Watching the Borderline: The Acute Pain of Being a Crazy Ex-Girlfriend Fan With BPD

In season three, episode 11 of Rachel Bloom’s comedy/drama Crazy Ex-Girlfriend, there comes a therapy scene.

In that scene, Bloom’s character Rebecca – diagnosed with Borderline Personality Disorder - explains why she has to keep herself completely cut off from an intimate relationship.

Rebecca, why do you think your feelings don’t matter?” the therapist asks.

Because relationships do not work for me. I’m a slightly saner version of the person that I was, and I’m barely even holding on to that.”

You need and deserve love. Why do you think you can live your life without intimacy?

“Because I don’t want to die, ok? I’ve gotten better. I’ve progressed. But something will happen and… I know what I’m capable of when I feel abandoned. I can go to a really dark place, a place I can hurt myself, & I never wanna be in that place ever again.

In one scene, the show crystallises what it’s like to live with Borderline Personality Disorder. In one scene, you see your life nakedly and terrifyingly play out on screen in front of millions.


‘Too much’. ‘Selfish’. ‘Intense’. ‘Unlikeable’. These are words we’ve all heard or said about people in our time, but they’re often repeated for BPD sufferers. And usually not from the same quarters, given the nomadic sense of attachment we form. Relationships build quickly and intensely, then disappear in a maelstrom of devastation.

The Priory’s website discusses the condition in the following way: “[Individuals] attempt to cope with emotional dysregulation in ways which are frequently harmful. Impulsive behaviors are common, including substance or alcohol abuse, indiscriminate sexual behaviour, reckless spending, risk-taking, self-harm and para-suicidal behaviour. Impulsive behaviors frequently lead to ending of friendships and relationships and loss of employment. Individuals with borderline personality disorder (BPD) may enter a harmful cycle of engaging in the above behaviours leading to intense shame and guilt which leads to further unhelpful attempts to soothe their emotional pain.”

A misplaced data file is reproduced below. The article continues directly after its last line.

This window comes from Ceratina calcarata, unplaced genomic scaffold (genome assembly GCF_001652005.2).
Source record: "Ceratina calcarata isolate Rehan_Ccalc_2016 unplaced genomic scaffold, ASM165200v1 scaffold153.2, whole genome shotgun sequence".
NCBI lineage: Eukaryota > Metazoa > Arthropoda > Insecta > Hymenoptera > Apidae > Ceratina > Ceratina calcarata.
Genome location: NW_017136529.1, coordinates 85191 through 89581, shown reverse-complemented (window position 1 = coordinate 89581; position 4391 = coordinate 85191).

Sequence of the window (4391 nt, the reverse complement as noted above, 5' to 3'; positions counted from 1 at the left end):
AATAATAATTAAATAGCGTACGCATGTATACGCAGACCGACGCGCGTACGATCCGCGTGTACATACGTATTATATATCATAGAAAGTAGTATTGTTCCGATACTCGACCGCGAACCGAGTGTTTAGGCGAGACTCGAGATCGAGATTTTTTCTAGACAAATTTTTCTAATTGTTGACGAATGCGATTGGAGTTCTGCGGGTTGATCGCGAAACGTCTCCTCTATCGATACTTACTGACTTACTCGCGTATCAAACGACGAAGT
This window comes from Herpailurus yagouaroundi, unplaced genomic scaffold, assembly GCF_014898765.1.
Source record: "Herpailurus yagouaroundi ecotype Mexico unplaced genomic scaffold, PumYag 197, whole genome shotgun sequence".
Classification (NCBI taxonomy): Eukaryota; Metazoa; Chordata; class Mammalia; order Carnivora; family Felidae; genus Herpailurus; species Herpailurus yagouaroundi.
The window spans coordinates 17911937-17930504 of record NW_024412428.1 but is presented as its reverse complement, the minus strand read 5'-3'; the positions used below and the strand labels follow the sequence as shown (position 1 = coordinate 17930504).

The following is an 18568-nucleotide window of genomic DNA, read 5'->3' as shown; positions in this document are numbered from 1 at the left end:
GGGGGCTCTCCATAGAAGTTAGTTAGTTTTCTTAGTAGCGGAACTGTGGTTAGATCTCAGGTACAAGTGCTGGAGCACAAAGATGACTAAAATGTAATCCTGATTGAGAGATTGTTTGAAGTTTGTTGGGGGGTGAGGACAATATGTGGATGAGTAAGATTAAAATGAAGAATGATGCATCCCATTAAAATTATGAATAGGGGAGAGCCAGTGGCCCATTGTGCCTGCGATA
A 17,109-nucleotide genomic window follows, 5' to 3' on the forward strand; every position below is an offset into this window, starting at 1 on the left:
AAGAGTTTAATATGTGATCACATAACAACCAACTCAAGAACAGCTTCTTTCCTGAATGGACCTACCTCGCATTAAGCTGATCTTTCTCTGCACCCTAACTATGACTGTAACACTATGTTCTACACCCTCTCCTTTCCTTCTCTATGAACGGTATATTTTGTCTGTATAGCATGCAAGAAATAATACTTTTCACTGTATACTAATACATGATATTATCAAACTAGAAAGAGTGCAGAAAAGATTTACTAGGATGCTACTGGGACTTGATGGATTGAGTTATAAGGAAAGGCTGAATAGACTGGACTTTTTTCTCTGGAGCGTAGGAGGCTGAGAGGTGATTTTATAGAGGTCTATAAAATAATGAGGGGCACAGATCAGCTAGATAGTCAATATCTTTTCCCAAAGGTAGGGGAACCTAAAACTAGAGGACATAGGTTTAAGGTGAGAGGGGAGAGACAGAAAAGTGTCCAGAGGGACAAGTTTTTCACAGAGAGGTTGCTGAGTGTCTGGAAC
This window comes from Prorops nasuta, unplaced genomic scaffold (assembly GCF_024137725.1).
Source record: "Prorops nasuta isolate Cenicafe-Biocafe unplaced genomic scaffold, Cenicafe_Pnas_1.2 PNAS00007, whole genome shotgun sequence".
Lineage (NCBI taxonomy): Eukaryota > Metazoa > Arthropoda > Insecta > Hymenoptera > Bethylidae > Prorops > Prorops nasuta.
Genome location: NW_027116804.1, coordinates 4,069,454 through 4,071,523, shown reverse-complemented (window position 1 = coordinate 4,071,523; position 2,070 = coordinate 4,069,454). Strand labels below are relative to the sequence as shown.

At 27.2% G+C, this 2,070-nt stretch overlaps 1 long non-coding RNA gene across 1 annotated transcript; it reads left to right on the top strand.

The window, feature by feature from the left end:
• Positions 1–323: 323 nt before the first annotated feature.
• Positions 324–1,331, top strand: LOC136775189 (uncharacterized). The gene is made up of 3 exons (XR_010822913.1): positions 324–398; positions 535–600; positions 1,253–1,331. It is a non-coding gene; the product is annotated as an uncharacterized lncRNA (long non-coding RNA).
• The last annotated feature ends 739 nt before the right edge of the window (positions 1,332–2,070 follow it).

Undiagnosed, you are that archetypal Crazy Ex Girlfriend that everyone talks about. With the right assistance, you realise you’re simply at the mercy of a merciless condition.


Rachel Bloom’s portrayal of the condition is, on the surface, a feat that shouldn’t have been possible. It lures you in under the guise of a comedy and pulls the rug from under your feet with a constant reassessment of its protagonist.

I remember beginning to watch the show in 2015, mere months before my own diagnosis. Back then it was harmless, a TV show to enjoy, but with the phrase “I see so much of myself in her” having more weight than usual.

By season two, once I’d begun my own treatment, Rebecca’s web of lies and extreme behaviour started to feel uncomfortable. Not because she became more and more of what people would call a ‘monster’, but her decisions started to make sense. I could see where she was heading, a broken mirror of my own addictions and abusive relationships, and once again I could do nothing to stop it.

And as she careened through situation after situation, manipulating her friends or concocting schemes for the sake of love, the culmination was just as familiar. An attempt, an overdose, that feels like a much more acceptable option than living with a pain so crippling that even basic movement seems an achievement.

And her eventual diagnosis itself? Unsurprising, but still a gut punch that changes the landscape forever.


Living with BPD means trying to regulate your emotional polygraph, which is infinitely more sensitive than a neurotypical human. It can take one big incident or several small ones to send it haywire; all sense of balance goes out of the window, the loss of control induces panic, and it can take a variety of unpredictable elements to restore stability again. This can happen in just a few seconds, but those few seconds can completely destroy the world around you.

The way I’ve chosen to deal with it over the past couple of years is how Rebecca describes it to her therapist. The danger to one’s own mental health and well-being mean you begin to deny any emotion that may lead to an extreme.